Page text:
Receptors from the TNFR family in general require higher-order clustering for efficient downstream signaling activation in the TNFR-expressing cell (19), which usually is not afforded by the soluble ligand alone, but requires engagement of another cell expressing the respective ligand on its surface. For example, despite being a homotrimer, soluble 4-1BBL is not capable of efficiently activating 4-1BB downstream signaling (20). Antibodies targeting 4-1BB are either inherently agonistic or often require a secondary means of clustering beyond bivalent binding to allow for agonistic activity. It is hypothesized that in vivo TNFR agonism by such antibodies is dependent on simultaneous binding to Fcγ receptor–positive cells (21, 22).
The intricate mode of activation of 4-1BB may underlie the modest clinical success obtained with monospecific anti–4-1BB antibodies to date. BMS-663513 (urelumab; ref. 23) has been hampered by dose-limiting hepatotoxicity, likely due to its tendency to systemically activate 4-1BB (1). Initial clinical trials with PF-05082566 (utomilumab; refs. 24, 25) have not shown the same safety issues as urelumab, yet preclinical characterization suggests it is a less potent 4-1BB agonist (2).
To overcome the challenges of targeting the 4-1BB pathway systemically, we have generated PRS-343, a bispecific molecule designed to activate the pathway in a tumor-localized and -dependent manner. PRS-343 binds 4-1BB and the tumor-associated antigen HER2, and was generated by the recombinant fusion of a 4-1BB–specific Anticalin protein to a HER2-specific antibody. Anticalin proteins are engineered variants of lipocalins, a family of natural extracellular binding proteins. Lipocalins are characterized by a highly conserved tertiary structure despite low amino acid identity. This property coupled to the fact that they possess free C- and N-termini, which are not required for target recognition, allow facile fusion to other proteins, defining a versatile basis for a multispecific biologics platform (26). The molecule, PRS-343, is designed to promote 4-1BB clustering by bridging T cells with HER2-positive tumor cells, providing a potent costimulatory signal to tumor antigen–specific T cells, further enhancing T-cell receptor–mediated activity and leading to tumor destruction. PRS-343–mediated 4-1BB activation is, therefore, biased toward locations in the body where T cells and tumor cells are colocalized, such as in primary tumors with TILs or in lymph nodes containing tumor metastases. Here, we describe the generation and preclinical characterization of PRS-343 with regard to target engagement, biological activity, and safety.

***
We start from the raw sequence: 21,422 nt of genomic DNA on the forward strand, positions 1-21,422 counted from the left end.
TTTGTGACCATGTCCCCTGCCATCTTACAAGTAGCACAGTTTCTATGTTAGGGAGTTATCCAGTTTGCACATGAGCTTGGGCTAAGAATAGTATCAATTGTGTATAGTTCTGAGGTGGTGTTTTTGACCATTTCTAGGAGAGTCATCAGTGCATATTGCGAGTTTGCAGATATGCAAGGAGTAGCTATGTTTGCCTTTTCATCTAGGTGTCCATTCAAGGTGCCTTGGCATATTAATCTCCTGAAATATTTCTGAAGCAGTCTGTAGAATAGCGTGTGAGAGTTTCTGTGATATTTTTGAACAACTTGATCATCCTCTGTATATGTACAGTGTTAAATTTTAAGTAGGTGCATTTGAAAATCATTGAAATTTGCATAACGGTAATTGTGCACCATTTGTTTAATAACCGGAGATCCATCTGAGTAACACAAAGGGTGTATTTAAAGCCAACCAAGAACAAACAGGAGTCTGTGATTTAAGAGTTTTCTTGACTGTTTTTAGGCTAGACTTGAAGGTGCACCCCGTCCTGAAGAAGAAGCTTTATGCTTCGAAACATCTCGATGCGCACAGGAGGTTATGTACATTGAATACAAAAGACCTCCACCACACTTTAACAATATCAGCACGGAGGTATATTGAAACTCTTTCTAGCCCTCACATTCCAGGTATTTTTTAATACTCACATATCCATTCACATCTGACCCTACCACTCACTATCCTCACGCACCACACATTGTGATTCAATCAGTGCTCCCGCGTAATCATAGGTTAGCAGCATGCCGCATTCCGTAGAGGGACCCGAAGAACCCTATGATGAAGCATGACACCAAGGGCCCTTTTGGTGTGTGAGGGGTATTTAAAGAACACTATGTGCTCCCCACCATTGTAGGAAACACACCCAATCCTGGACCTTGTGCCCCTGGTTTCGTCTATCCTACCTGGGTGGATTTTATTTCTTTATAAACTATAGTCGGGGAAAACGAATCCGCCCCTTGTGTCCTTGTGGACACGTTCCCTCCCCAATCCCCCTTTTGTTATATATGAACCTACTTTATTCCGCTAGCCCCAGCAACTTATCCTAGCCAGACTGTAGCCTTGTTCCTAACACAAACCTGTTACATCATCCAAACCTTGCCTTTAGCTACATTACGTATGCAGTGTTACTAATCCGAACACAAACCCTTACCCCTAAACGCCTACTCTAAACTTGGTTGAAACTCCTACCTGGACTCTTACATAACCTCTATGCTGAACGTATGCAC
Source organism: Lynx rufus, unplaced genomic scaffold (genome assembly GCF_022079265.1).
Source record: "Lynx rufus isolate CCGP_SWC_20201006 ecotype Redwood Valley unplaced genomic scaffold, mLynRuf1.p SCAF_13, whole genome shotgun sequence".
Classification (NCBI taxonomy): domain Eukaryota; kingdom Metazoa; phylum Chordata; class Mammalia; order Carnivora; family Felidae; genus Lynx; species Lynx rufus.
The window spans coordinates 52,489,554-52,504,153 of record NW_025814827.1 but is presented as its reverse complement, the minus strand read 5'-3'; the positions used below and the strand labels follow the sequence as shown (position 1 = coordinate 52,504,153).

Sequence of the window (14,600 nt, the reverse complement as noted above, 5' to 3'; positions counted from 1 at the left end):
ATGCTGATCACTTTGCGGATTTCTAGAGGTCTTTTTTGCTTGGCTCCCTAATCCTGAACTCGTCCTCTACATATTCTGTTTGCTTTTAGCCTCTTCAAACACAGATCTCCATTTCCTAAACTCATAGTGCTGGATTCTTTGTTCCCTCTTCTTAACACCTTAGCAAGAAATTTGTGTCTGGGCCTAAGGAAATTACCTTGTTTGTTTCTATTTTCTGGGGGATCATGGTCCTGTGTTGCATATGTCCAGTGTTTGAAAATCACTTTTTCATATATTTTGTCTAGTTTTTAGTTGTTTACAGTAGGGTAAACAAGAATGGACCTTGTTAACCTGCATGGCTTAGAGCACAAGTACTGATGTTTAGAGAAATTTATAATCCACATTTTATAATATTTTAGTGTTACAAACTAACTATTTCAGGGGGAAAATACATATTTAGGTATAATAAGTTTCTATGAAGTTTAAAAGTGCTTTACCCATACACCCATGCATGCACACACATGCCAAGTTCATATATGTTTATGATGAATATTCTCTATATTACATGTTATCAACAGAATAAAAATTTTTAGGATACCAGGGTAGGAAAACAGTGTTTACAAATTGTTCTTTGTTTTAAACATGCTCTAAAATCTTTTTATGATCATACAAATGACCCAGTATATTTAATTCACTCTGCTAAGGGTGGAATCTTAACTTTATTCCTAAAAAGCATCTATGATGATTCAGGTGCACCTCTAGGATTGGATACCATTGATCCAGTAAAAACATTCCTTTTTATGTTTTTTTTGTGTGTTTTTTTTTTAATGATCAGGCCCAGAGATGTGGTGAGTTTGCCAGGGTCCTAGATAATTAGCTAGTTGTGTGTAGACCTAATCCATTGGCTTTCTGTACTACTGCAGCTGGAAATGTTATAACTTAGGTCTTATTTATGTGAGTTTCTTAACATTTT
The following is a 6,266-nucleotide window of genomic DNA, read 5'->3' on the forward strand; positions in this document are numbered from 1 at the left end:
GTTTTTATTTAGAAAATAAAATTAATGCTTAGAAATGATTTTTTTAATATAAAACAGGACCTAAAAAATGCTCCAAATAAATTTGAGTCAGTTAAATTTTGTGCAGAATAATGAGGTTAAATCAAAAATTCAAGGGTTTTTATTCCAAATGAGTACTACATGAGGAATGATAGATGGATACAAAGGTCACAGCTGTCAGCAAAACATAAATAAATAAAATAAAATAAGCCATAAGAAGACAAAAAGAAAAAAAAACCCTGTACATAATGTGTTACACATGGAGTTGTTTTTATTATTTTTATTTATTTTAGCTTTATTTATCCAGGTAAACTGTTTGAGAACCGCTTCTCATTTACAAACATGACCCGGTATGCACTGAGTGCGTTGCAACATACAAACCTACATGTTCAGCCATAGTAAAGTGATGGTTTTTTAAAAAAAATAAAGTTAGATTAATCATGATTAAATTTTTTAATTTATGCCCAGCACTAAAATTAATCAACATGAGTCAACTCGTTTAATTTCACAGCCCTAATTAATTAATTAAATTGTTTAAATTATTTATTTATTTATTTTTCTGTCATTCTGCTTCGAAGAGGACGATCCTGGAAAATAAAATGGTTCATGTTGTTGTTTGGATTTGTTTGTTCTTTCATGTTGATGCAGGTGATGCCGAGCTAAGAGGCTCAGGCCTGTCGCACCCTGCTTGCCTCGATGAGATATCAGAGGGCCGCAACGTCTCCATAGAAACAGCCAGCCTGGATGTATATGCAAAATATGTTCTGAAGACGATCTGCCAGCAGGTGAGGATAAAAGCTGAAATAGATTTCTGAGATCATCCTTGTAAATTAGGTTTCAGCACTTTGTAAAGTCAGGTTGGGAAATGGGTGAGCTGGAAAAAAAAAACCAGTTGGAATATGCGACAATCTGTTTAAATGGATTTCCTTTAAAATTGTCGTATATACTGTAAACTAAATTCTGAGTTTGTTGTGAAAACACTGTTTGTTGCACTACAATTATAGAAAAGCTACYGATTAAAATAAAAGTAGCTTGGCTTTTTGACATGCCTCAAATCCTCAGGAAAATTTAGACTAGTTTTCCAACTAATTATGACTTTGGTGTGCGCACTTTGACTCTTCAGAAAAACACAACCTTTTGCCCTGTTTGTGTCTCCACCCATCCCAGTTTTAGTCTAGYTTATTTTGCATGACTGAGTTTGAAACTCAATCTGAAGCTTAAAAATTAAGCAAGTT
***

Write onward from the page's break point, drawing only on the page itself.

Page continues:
Materials and Methods
Engineering and production of Anticalin proteins and bispecific fusion proteins
Recombinant 4-1BB (R&D Systems) was used as the target for phage display selection and ELISA screening of cognate Anticalin protein candidates. A random library based on human neutrophil-gelatinase–associated lipocalin (NGAL) with high combinatorial complexity was prepared by concerted mutagenesis of multiple amino acid positions (27). 4-1BB target specificity was confirmed by ELISA screening and selected Anticalin proteins were optimized via partial mutagenesis of coding regions followed by biophysical and functional characterization, which resulted in selection of a lead candidate J10.
Bispecific antibody-Anticalin fusion proteins were generated by the recombinant fusion of the 4-1BB–specific Anticalin protein (J10) to either the heavy or light chain N- or C-terminus of a modified variant of trastuzumab. Specifically, the isotype of trastuzumab was changed to an IgG4 and additional mutations were introduced to reduce interactions with activating and inhibitory Fcγ receptors. Mutation S228P, which has been described to suppress half-antibody exchange (28), was introduced together with mutations F234A and L235A, which have been reported to reduce binding to FcγRI (29, 30). Bispecific proteins were obtained by recombinant expression in mammalian cells (HEK293 or CHO) using standard techniques.
Reagents and cell lines
Recombinant 4-1BB and HER2 protein (human and cynomolgus monkey) were obtained from R&D Systems and Sino Biological. The cell lines HT-29, SKBR-3, SKOV-3, BxPC-3, MCF-7, MDA-MB-231, MKN-7, NCI-N87, ZR-75-1, A375, A431, A549, JIMT-1, MDA-MB-453, MKN45, SUM-225, and LoVo were obtained from ATCC. Primary cells (human cardiac myocytes, human epidermal keratinocytes, human pulmonary fibroblasts, human cardiac fibroblasts, human dermal microvascular endothelial cells, human umbilical vein endothelial cells, human aortic smooth muscle cells, and human bronchial smooth muscle cells) were obtained from Promocell. The cells were expanded following cell bank instructions. The HER2 levels were confirmed by QifiKit (Dako) according to the provided protocol and were standardized to HER2 levels expressed by SKBR3. The list of the cells, corresponding cell bank catalogue number, and their respective HER2 expression levels standardized to SKBR3 HER2 levels are summarized in Supplementary Table S1. CHO cells expressing human 4-1BB (h 4-1BB) were established by stable transfection of h 4-1BB using the Flp-In System (Invitrogen). An NF-κB-Luc2/4-1BB Jurkat cell line was obtained from Promega. Human peripheral blood mononuclear cells (PBMC) from healthy volunteer donors were isolated from buffy coats by centrifugation through a polysucrose density gradient, and T cells were isolated from the resulting PBMCs using a pan T-cell isolation Kit (Miltenyi Biotec) according to the manufacturer's protocols. The 4-1BB agonist antibody 20H4.9 (corresponding to urelumab) was obtained by recombinant expression in CHO cells using standard techniques.